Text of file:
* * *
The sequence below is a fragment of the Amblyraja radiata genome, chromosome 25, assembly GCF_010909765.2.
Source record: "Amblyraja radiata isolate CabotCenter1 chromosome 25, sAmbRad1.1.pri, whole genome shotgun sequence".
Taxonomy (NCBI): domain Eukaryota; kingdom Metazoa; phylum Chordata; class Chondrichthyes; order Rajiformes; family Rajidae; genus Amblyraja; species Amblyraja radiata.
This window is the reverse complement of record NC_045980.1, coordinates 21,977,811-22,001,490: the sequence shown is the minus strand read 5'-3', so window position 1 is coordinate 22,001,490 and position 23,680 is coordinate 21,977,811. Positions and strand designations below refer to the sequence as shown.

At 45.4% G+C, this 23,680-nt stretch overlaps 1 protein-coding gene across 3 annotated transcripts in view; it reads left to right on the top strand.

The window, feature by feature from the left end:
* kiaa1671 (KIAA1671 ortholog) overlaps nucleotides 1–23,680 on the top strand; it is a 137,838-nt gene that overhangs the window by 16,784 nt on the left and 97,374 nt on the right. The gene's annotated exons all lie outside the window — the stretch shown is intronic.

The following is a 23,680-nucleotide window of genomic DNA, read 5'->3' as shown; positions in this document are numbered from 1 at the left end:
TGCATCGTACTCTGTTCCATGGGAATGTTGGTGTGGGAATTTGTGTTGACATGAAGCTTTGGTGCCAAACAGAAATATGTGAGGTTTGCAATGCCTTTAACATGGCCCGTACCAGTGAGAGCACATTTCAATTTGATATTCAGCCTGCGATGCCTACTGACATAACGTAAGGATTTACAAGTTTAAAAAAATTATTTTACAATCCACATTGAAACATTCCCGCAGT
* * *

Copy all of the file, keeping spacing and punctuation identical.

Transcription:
The sequence below is a fragment of the Amblyraja radiata genome, chromosome 25, assembly GCF_010909765.2.
Source record: "Amblyraja radiata isolate CabotCenter1 chromosome 25, sAmbRad1.1.pri, whole genome shotgun sequence".
Taxonomy (NCBI): domain Eukaryota; kingdom Metazoa; phylum Chordata; class Chondrichthyes; order Rajiformes; family Rajidae; genus Amblyraja; species Amblyraja radiata.
This window is the reverse complement of record NC_045980.1, coordinates 21,977,811-22,001,490: the sequence shown is the minus strand read 5'-3', so window position 1 is coordinate 22,001,490 and position 23,680 is coordinate 21,977,811. Positions and strand designations below refer to the sequence as shown.

At 45.4% G+C, this 23,680-nt stretch overlaps 1 protein-coding gene across 3 annotated transcripts in view; it reads left to right on the top strand.

The window, feature by feature from the left end:
* kiaa1671 (KIAA1671 ortholog) overlaps nucleotides 1–23,680 on the top strand; it is a 137,838-nt gene that overhangs the window by 16,784 nt on the left and 97,374 nt on the right. The gene's annotated exons all lie outside the window — the stretch shown is intronic.

The following is a 23,680-nucleotide window of genomic DNA, read 5'->3' as shown; positions in this document are numbered from 1 at the left end:
TGCATCGTACTCTGTTCCATGGGAATGTTGGTGTGGGAATTTGTGTTGACATGAAGCTTTGGTGCCAAACAGAAATATGTGAGGTTTGCAATGCCTTTAACATGGCCCGTACCAGTGAGAGCACATTTCAATTTGATATTCAGCCTGCGATGCCTACTGACATAACGTAAGGATTTACAAGTTTAAAAAAATTATTTTACAATCCACATTGAAACATTCCCGCAGT